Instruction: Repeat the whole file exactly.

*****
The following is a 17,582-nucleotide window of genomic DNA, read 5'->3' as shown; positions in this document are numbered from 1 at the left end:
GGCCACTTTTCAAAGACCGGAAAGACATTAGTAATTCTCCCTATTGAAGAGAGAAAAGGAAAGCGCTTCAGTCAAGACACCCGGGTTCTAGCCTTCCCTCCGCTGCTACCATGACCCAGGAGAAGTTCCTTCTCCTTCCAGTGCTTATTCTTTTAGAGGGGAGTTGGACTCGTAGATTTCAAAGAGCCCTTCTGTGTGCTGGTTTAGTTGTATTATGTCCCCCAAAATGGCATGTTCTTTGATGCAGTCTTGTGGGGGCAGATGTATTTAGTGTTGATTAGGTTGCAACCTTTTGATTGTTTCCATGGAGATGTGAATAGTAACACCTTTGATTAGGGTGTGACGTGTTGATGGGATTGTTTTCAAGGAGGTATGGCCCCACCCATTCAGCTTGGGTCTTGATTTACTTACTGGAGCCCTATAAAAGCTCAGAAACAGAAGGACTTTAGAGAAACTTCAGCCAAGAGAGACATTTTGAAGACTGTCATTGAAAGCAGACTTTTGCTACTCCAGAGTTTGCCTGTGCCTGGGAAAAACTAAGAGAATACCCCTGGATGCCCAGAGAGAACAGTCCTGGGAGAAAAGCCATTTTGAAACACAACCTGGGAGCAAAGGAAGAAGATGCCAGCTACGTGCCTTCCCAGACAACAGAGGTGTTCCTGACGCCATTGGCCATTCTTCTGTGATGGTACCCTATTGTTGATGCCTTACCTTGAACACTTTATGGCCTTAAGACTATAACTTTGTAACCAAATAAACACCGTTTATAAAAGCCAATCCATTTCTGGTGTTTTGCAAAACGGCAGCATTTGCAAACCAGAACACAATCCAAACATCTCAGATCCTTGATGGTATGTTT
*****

The following is a 17,582-nucleotide window of genomic DNA, read 5'->3' as shown; positions in this document are numbered from 1 at the left end:
GGCCACTTTTCAAAGACCGGAAAGACATTAGTAATTCTCCCTATTGAAGAGAGAAAAGGAAAGCGCTTCAGTCAAGACACCCGGGTTCTAGCCTTCCCTCCGCTGCTACCATGACCCAGGAGAAGTTCCTTCTCCTTCCAGTGCTTATTCTTTTAGAGGGGAGTTGGACTCGTAGATTTCAAAGAGCCCTTCTGTGTGCTGGTTTAGTTGTATTATGTCCCCCAAAATGGCATGTTCTTTGATGCAGTCTTGTGGGGGCAGATGTATTTAGTGTTGATTAGGTTGCAACCTTTTGATTGTTTCCATGGAGATGTGAATAGTAACACCTTTGATTAGGGTGTGACGTGTTGATGGGATTGTTTTCAAGGAGGTATGGCCCCACCCATTCAGCTTGGGTCTTGATTTACTTACTGGAGCCCTATAAAAGCTCAGAAACAGAAGGACTTTAGAGAAACTTCAGCCAAGAGAGACATTTTGAAGACTGTCATTGAAAGCAGACTTTTGCTACTCCAGAGTTTGCCTGTGCCTGGGAAAAACTAAGAGAATACCCCTGGATGCCCAGAGAGAACAGTCCTGGGAGAAAAGCCATTTTGAAACACAACCTGGGAGCAAAGGAAGAAGATGCCAGCTACGTGCCTTCCCAGACAACAGAGGTGTTCCTGACGCCATTGGCCATTCTTCTGTGATGGTACCCTATTGTTGATGCCTTACCTTGAACACTTTATGGCCTTAAGACTATAACTTTGTAACCAAATAAACACCGTTTATAAAAGCCAATCCATTTCTGGTGTTTTGCAAAACGGCAGCATTTGCAAACCAGAACACAATCCAAACATCTCAGATCCTTGATGGTATGTTT